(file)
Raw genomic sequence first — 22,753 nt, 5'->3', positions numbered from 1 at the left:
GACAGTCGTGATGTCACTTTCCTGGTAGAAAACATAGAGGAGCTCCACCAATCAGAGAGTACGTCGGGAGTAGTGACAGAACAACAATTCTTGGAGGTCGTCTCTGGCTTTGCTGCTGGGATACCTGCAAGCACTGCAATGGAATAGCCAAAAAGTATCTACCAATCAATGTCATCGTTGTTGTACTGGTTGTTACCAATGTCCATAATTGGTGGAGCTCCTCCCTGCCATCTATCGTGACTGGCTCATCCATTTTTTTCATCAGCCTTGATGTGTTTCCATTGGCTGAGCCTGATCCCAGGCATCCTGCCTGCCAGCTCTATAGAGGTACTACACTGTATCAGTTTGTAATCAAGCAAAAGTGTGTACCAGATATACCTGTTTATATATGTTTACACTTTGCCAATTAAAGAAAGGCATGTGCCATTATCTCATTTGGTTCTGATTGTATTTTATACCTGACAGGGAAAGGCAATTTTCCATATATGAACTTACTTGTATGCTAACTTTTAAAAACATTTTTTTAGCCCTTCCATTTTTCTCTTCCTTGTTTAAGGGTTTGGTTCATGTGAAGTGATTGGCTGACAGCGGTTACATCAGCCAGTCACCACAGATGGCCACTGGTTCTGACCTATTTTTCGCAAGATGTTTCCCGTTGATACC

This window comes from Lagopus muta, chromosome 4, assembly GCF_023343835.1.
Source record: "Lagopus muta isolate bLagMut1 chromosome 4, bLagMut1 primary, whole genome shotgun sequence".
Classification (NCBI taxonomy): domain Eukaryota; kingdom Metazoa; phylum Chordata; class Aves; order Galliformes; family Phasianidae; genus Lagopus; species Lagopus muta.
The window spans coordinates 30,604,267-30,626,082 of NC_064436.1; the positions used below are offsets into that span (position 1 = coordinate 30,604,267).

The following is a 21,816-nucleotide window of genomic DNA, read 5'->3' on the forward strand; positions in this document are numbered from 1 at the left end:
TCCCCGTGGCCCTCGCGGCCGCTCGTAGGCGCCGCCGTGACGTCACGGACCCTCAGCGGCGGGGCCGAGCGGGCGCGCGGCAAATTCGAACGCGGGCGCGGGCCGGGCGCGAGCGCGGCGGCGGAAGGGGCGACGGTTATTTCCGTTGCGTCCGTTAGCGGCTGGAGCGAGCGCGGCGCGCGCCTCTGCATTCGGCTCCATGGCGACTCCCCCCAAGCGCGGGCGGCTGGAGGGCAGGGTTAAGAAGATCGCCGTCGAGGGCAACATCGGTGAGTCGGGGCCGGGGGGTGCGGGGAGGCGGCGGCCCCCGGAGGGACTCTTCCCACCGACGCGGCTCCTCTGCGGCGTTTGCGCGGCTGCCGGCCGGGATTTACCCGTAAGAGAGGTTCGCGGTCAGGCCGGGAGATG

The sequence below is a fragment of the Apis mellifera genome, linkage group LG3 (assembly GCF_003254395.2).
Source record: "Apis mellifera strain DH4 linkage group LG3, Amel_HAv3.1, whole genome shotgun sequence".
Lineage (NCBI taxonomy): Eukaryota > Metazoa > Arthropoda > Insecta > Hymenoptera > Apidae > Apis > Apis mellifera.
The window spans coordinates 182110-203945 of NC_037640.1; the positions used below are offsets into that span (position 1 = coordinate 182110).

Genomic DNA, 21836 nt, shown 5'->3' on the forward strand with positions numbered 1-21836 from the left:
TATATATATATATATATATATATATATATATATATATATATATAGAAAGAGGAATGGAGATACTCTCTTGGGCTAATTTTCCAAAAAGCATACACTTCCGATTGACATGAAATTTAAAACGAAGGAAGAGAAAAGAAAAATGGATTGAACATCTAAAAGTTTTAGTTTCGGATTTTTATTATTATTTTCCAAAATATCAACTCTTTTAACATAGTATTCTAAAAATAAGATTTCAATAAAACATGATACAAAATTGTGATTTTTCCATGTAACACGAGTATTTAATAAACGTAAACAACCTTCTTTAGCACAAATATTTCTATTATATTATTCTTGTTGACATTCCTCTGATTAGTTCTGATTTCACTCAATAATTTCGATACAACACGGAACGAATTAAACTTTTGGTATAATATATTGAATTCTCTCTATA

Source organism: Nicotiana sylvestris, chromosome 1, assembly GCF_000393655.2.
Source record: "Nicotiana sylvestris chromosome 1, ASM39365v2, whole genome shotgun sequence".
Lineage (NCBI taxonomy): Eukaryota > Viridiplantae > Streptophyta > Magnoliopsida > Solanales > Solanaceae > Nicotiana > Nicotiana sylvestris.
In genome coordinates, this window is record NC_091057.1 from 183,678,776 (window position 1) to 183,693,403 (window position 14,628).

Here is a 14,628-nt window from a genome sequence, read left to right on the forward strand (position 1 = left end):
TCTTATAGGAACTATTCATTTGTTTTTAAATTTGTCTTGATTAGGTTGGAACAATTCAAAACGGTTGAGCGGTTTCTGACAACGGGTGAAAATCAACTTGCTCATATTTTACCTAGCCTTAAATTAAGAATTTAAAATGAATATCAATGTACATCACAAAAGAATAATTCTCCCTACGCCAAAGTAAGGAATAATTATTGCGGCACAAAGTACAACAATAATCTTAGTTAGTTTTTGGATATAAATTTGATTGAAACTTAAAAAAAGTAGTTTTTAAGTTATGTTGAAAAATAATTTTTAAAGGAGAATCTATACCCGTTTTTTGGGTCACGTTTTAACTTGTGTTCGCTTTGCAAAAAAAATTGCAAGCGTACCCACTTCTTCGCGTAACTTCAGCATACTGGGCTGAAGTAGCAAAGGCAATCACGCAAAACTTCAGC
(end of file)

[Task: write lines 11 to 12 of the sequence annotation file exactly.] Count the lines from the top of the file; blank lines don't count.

Lineage (NCBI taxonomy): Eukaryota > Metazoa > Arthropoda > Insecta > Hymenoptera > Apidae > Apis > Apis mellifera.
The window spans coordinates 182110-203945 of NC_037640.1; the positions used below are offsets into that span (position 1 = coordinate 182110).